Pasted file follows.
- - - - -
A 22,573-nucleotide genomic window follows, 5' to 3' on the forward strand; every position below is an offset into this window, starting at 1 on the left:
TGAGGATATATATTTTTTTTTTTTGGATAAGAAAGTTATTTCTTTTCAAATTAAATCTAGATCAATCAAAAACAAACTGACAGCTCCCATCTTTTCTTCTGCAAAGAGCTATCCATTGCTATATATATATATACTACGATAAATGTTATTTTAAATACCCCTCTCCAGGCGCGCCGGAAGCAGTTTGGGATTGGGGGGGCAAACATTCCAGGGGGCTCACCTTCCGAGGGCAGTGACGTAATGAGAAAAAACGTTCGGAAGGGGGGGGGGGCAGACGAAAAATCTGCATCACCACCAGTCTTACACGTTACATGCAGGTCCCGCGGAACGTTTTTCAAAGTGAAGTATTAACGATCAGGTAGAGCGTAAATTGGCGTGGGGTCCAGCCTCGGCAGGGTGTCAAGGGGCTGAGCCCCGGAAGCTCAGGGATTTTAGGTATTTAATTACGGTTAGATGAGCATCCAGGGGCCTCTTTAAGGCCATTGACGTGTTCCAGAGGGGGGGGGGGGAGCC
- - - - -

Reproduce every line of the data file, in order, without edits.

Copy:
A 22,573-nucleotide genomic window follows, 5' to 3' on the forward strand; every position below is an offset into this window, starting at 1 on the left:
TGAGGATATATATTTTTTTTTTTTGGATAAGAAAGTTATTTCTTTTCAAATTAAATCTAGATCAATCAAAAACAAACTGACAGCTCCCATCTTTTCTTCTGCAAAGAGCTATCCATTGCTATATATATATATACTACGATAAATGTTATTTTAAATACCCCTCTCCAGGCGCGCCGGAAGCAGTTTGGGATTGGGGGGGCAAACATTCCAGGGGGCTCACCTTCCGAGGGCAGTGACGTAATGAGAAAAAACGTTCGGAAGGGGGGGGGGGCAGACGAAAAATCTGCATCACCACCAGTCTTACACGTTACATGCAGGTCCCGCGGAACGTTTTTCAAAGTGAAGTATTAACGATCAGGTAGAGCGTAAATTGGCGTGGGGTCCAGCCTCGGCAGGGTGTCAAGGGGCTGAGCCCCGGAAGCTCAGGGATTTTAGGTATTTAATTACGGTTAGATGAGCATCCAGGGGCCTCTTTAAGGCCATTGACGTGTTCCAGAGGGGGGGGGGGGAGCC